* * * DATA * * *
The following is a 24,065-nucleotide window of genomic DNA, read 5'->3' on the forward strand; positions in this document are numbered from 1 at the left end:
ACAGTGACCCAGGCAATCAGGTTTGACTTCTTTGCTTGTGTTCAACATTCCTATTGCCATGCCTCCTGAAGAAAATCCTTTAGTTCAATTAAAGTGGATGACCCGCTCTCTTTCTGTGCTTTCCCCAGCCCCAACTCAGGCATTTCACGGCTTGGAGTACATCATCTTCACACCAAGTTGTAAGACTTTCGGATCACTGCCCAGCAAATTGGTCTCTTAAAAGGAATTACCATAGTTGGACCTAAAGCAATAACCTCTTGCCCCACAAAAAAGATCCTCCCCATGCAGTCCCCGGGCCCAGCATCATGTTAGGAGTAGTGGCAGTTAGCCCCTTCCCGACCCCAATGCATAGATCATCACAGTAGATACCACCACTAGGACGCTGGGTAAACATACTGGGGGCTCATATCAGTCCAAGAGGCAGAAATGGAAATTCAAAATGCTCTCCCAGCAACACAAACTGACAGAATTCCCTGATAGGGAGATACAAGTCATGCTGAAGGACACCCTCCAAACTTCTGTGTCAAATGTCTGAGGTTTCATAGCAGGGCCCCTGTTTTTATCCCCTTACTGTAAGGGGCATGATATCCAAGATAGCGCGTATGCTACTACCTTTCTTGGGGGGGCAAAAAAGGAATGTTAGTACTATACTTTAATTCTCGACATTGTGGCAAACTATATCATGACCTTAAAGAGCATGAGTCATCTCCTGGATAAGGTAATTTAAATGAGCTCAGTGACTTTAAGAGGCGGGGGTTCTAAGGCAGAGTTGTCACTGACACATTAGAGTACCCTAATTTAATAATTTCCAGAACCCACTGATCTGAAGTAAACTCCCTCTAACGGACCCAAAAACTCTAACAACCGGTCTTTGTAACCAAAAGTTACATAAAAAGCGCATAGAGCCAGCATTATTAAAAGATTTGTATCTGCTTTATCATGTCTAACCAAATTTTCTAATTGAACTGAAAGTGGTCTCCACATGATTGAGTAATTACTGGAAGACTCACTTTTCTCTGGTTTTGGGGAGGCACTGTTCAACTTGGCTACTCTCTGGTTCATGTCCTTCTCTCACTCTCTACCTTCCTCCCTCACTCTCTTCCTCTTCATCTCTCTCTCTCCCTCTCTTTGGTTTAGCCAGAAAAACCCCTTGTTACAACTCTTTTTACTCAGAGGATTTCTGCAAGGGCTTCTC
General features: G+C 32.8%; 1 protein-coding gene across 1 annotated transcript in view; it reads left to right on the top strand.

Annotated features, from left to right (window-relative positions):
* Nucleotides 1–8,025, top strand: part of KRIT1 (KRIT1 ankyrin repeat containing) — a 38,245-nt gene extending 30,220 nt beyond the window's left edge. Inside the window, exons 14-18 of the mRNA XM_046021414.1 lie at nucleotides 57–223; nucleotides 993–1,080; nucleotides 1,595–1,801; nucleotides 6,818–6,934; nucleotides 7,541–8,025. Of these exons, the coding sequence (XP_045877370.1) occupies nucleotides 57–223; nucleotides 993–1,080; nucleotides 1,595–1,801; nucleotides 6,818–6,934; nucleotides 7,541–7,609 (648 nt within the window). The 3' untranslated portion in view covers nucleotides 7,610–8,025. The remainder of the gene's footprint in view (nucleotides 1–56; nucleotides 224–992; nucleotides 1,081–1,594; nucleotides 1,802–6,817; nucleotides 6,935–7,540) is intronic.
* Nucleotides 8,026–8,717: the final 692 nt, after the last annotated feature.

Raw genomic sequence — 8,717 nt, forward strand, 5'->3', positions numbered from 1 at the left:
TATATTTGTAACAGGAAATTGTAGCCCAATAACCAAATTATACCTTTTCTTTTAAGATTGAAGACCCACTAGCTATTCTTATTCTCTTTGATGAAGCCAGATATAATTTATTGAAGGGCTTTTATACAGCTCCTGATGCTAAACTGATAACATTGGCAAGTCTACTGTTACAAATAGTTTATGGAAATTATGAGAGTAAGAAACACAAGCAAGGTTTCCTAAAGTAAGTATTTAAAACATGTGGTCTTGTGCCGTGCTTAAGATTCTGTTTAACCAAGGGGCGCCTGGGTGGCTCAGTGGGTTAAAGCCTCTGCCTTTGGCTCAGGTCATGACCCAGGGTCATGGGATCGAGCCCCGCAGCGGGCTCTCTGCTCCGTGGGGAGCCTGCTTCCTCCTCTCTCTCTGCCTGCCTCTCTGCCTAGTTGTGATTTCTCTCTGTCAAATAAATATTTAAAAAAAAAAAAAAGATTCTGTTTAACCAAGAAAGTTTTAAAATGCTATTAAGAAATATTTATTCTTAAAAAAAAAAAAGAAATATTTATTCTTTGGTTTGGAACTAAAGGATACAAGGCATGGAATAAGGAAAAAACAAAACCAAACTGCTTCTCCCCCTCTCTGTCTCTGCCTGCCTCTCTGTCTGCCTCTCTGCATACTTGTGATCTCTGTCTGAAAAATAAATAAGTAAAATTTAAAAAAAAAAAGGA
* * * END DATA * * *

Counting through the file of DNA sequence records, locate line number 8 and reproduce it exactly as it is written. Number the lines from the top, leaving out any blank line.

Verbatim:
TATATTTGTAACAGGAAATTGTAGCCCAATAACCAAATTATACCTTTTCTTTTAAGATTGAAGACCCACTAGCTATTCTTATTCTCTTTGATGAAGCCAGATATAATTTATTGAAGGGCTTTTATACAGCTCCTGATGCTAAACTGATAACATTGGCAAGTCTACTGTTACAAATAGTTTATGGAAATTATGAGAGTAAGAAACACAAGCAAGGTTTCCTAAAGTAAGTATTTAAAACATGTGGTCTTGTGCCGTGCTTAAGATTCTGTTTAACCAAGGGGCGCCTGGGTGGCTCAGTGGGTTAAAGCCTCTGCCTTTGGCTCAGGTCATGACCCAGGGTCATGGGATCGAGCCCCGCAGCGGGCTCTCTGCTCCGTGGGGAGCCTGCTTCCTCCTCTCTCTCTGCCTGCCTCTCTGCCTAGTTGTGATTTCTCTCTGTCAAATAAATATTTAAAAAAAAAAAAAAGATTCTGTTTAACCAAGAAAGTTTTAAAATGCTATTAAGAAATATTTATTCTTAAAAAAAAAAAAGAAATATTTATTCTTTGGTTTGGAACTAAAGGATACAAGGCATGGAATAAGGAAAAAACAAAACCAAACTGCTTCTCCCCCTCTCTGTCTCTGCCTGCCTCTCTGTCTGCCTCTCTGCATACTTGTGATCTCTGTCTGAAAAATAAATAAGTAAAATTTAAAAAAAAAAAGGA